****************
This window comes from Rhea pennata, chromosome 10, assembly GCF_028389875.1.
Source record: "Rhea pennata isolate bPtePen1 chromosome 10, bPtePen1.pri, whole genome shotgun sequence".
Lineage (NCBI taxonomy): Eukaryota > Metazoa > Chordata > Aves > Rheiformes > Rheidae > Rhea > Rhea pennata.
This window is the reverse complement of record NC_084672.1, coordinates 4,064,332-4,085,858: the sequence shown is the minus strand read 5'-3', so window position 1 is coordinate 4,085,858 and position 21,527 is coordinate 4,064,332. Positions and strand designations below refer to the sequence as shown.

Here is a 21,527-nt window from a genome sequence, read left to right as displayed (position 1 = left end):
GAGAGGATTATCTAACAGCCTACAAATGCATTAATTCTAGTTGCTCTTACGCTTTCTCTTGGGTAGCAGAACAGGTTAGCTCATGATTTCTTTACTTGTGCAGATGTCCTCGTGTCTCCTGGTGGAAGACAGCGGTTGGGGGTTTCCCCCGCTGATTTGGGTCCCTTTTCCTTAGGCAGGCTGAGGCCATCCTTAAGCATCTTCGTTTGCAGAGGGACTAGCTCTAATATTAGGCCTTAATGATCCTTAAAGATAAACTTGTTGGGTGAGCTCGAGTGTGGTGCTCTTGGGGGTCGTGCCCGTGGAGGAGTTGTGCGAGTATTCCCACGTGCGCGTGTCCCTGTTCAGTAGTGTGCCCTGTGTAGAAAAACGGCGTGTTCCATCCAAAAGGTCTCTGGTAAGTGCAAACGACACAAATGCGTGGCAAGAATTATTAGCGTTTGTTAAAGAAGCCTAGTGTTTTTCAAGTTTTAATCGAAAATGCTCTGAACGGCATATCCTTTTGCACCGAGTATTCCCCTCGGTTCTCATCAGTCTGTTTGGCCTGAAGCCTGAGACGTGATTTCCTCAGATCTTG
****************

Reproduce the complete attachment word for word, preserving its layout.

This window comes from Rhea pennata, chromosome 10, assembly GCF_028389875.1.
Source record: "Rhea pennata isolate bPtePen1 chromosome 10, bPtePen1.pri, whole genome shotgun sequence".
Lineage (NCBI taxonomy): Eukaryota > Metazoa > Chordata > Aves > Rheiformes > Rheidae > Rhea > Rhea pennata.
This window is the reverse complement of record NC_084672.1, coordinates 4,064,332-4,085,858: the sequence shown is the minus strand read 5'-3', so window position 1 is coordinate 4,085,858 and position 21,527 is coordinate 4,064,332. Positions and strand designations below refer to the sequence as shown.

Here is a 21,527-nt window from a genome sequence, read left to right as displayed (position 1 = left end):
GAGAGGATTATCTAACAGCCTACAAATGCATTAATTCTAGTTGCTCTTACGCTTTCTCTTGGGTAGCAGAACAGGTTAGCTCATGATTTCTTTACTTGTGCAGATGTCCTCGTGTCTCCTGGTGGAAGACAGCGGTTGGGGGTTTCCCCCGCTGATTTGGGTCCCTTTTCCTTAGGCAGGCTGAGGCCATCCTTAAGCATCTTCGTTTGCAGAGGGACTAGCTCTAATATTAGGCCTTAATGATCCTTAAAGATAAACTTGTTGGGTGAGCTCGAGTGTGGTGCTCTTGGGGGTCGTGCCCGTGGAGGAGTTGTGCGAGTATTCCCACGTGCGCGTGTCCCTGTTCAGTAGTGTGCCCTGTGTAGAAAAACGGCGTGTTCCATCCAAAAGGTCTCTGGTAAGTGCAAACGACACAAATGCGTGGCAAGAATTATTAGCGTTTGTTAAAGAAGCCTAGTGTTTTTCAAGTTTTAATCGAAAATGCTCTGAACGGCATATCCTTTTGCACCGAGTATTCCCCTCGGTTCTCATCAGTCTGTTTGGCCTGAAGCCTGAGACGTGATTTCCTCAGATCTTG